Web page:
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Governing Urban Water Conflict through Watershed Councils—A Public Policy Analysis Approach and Critique
Editorial

Special Issue “Public Policy Analysis of Integrated Water Resource Management”

by 1,2,3,* and 4,5
1
Institute of Political Science, University of Bern, Fabrikstrasse 8, 3012 Bern, Switzerland
2
Oeschger Centre for Climate Change Research, University of Bern, Hochschulstrasse 6, 3012 Bern, Switzerland
3
Environmental Social Science Department, Eawag, Uberlandstrasse 133, 8600 Dubendorf, Switzerland
4
Institute of Political Science, Heidelberg University, Bergheimer Strasse 58, 69115 Heidelberg, Germany
5
Heidelberg Center for the Environment, Heidelberg University, Im Neuenheimer Feld 229, 69120 Heidelberg, Germany
*
Author to whom correspondence should be addressed.
Water 2020, 12(9), 2321; https://doi.org/10.3390/w12092321
Received: 13 August 2020 / Accepted: 17 August 2020 / Published: 19 August 2020
(This article belongs to the Special Issue Public Policy Analysis of Integrated Water Resource Management)
Public policy analysis is interested in how policies emerge and develop in order to address societal problems. Issues related to water, such as the contamination of surface waters, floods, or plastic pollution in oceans are often highly complex, concern different jurisdictions, and require the collaboration of public and private actors. This complexity is addressed through integrated water management principles. However, these principles give room to open questions such as: what are the main challenges of policy analysis (research and practice) in terms of multi-level actor involvement (politics), cross-sectoral solutions (policies), and new institutional arrangements (polity)? To answer these questions, the seven papers of this Special Issue combine approaches borrowed from policy analysis with principles of Integrated Water Resources Management (IWRM). Each article tackles a complex, water-related problem and collectively, the papers present empirical evidence from case studies located around the world. We learn from all these analyses that adopting a policy perspective helps disentangling the procedural components of IWRM (the involvement of actors, the definition of the appropriate management area, the attribution of competences, etc.) from more substantial ones (like the development of a management plan and the implementation of measures). Addressing cross-sectoral and multi-level challenges is a difficult task, and policy analysis can help shedding light on both, the legitimacy of processes, and the effectiveness of their outputs and outcomes. View Full-Text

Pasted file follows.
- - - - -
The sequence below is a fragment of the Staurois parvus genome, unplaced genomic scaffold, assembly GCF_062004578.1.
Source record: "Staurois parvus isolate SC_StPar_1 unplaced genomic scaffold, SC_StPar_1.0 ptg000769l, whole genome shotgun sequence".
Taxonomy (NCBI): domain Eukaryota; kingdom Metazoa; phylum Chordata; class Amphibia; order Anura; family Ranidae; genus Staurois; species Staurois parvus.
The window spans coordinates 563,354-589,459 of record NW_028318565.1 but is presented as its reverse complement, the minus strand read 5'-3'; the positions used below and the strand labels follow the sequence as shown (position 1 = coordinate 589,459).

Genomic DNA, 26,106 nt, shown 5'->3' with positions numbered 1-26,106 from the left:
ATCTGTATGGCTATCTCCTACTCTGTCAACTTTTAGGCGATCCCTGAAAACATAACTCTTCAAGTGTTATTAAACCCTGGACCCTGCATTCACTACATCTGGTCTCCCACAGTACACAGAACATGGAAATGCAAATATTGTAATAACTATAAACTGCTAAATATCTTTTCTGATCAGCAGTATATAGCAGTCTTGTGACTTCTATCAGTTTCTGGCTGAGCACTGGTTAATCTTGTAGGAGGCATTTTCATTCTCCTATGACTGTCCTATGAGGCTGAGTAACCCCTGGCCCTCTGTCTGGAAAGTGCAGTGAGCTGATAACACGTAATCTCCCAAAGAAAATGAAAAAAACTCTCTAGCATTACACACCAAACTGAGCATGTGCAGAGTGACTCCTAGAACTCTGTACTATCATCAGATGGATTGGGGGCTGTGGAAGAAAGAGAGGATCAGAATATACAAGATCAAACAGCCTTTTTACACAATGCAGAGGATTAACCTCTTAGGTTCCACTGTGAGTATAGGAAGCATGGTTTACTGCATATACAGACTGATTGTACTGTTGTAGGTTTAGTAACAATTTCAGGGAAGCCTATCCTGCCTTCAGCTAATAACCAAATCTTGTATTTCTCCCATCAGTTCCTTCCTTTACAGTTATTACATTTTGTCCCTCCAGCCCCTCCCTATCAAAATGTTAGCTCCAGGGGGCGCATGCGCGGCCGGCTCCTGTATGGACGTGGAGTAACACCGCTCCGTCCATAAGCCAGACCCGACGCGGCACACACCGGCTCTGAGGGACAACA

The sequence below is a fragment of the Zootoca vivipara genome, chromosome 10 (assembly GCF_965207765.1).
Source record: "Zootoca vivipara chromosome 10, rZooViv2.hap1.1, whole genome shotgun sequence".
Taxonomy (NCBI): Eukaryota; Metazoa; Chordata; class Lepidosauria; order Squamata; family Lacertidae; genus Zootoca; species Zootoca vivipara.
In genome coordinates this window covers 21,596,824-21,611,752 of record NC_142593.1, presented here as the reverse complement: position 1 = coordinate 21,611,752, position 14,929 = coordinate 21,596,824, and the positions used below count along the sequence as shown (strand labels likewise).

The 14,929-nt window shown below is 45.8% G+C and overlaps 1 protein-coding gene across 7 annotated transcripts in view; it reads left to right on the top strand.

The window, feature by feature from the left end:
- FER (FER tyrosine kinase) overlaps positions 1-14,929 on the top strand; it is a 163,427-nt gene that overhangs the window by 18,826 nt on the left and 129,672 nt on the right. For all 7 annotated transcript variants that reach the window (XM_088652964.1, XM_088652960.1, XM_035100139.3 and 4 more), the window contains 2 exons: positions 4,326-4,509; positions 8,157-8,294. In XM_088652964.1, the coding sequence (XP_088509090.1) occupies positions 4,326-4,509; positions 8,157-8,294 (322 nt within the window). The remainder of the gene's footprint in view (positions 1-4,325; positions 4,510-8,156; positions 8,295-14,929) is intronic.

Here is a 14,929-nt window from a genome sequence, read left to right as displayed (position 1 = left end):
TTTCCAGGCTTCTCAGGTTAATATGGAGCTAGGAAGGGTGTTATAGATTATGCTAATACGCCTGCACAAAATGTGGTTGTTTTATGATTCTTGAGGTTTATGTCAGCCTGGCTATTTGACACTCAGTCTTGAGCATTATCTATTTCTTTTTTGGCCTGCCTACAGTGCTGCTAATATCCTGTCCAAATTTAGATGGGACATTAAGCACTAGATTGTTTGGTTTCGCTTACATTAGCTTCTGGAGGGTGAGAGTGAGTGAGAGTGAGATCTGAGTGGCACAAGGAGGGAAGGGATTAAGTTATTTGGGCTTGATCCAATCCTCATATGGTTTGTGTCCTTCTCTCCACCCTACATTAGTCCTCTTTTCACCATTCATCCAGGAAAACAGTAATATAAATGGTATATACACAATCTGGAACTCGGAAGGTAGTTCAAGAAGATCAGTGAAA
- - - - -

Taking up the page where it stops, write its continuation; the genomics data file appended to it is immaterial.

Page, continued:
Keywords: complexity; cross-sectoral policies; Integrated Water Resources Management; multi-level actor involvement; policy analysis complexity; cross-sectoral policies; Integrated Water Resources Management; multi-level actor involvement; policy analysis
MDPI and ACS Style

Ingold, K.; Tosun, J. Special Issue “Public Policy Analysis of Integrated Water Resource Management”. Water 2020, 12, 2321. https://doi.org/10.3390/w12092321

AMA Style

Ingold K, Tosun J. Special Issue “Public Policy Analysis of Integrated Water Resource Management”. Water. 2020; 12(9):2321. https://doi.org/10.3390/w12092321

Chicago/Turabian Style

Ingold, Karin, and Jale Tosun. 2020. "Special Issue “Public Policy Analysis of Integrated Water Resource Management”" Water 12, no. 9: 2321. https://doi.org/10.3390/w12092321

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